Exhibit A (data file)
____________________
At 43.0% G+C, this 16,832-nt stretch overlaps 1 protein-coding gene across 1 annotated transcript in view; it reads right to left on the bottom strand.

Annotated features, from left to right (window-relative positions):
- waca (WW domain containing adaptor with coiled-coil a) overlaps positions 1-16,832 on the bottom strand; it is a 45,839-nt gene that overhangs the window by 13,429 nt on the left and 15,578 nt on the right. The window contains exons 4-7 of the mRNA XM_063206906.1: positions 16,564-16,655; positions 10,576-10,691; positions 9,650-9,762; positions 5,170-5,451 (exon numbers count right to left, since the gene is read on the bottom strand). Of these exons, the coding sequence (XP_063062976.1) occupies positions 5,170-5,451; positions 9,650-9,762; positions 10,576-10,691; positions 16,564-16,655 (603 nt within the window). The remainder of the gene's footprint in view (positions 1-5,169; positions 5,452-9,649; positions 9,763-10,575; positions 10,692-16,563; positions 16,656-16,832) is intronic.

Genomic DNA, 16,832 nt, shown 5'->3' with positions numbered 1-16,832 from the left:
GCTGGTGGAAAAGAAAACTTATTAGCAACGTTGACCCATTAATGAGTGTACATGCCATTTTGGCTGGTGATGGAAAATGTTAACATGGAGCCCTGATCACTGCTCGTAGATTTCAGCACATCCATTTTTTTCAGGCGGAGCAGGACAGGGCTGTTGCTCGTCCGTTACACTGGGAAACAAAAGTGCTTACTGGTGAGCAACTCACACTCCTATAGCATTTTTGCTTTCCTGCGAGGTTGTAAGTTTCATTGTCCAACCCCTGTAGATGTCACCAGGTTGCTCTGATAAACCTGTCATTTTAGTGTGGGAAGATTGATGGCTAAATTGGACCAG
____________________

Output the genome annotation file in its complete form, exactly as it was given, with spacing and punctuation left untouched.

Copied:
At 43.0% G+C, this 16,832-nt stretch overlaps 1 protein-coding gene across 1 annotated transcript in view; it reads right to left on the bottom strand.

Annotated features, from left to right (window-relative positions):
- waca (WW domain containing adaptor with coiled-coil a) overlaps positions 1-16,832 on the bottom strand; it is a 45,839-nt gene that overhangs the window by 13,429 nt on the left and 15,578 nt on the right. The window contains exons 4-7 of the mRNA XM_063206906.1: positions 16,564-16,655; positions 10,576-10,691; positions 9,650-9,762; positions 5,170-5,451 (exon numbers count right to left, since the gene is read on the bottom strand). Of these exons, the coding sequence (XP_063062976.1) occupies positions 5,170-5,451; positions 9,650-9,762; positions 10,576-10,691; positions 16,564-16,655 (603 nt within the window). The remainder of the gene's footprint in view (positions 1-5,169; positions 5,452-9,649; positions 9,763-10,575; positions 10,692-16,563; positions 16,656-16,832) is intronic.

Genomic DNA, 16,832 nt, shown 5'->3' with positions numbered 1-16,832 from the left:
GCTGGTGGAAAAGAAAACTTATTAGCAACGTTGACCCATTAATGAGTGTACATGCCATTTTGGCTGGTGATGGAAAATGTTAACATGGAGCCCTGATCACTGCTCGTAGATTTCAGCACATCCATTTTTTTCAGGCGGAGCAGGACAGGGCTGTTGCTCGTCCGTTACACTGGGAAACAAAAGTGCTTACTGGTGAGCAACTCACACTCCTATAGCATTTTTGCTTTCCTGCGAGGTTGTAAGTTTCATTGTCCAACCCCTGTAGATGTCACCAGGTTGCTCTGATAAACCTGTCATTTTAGTGTGGGAAGATTGATGGCTAAATTGGACCAG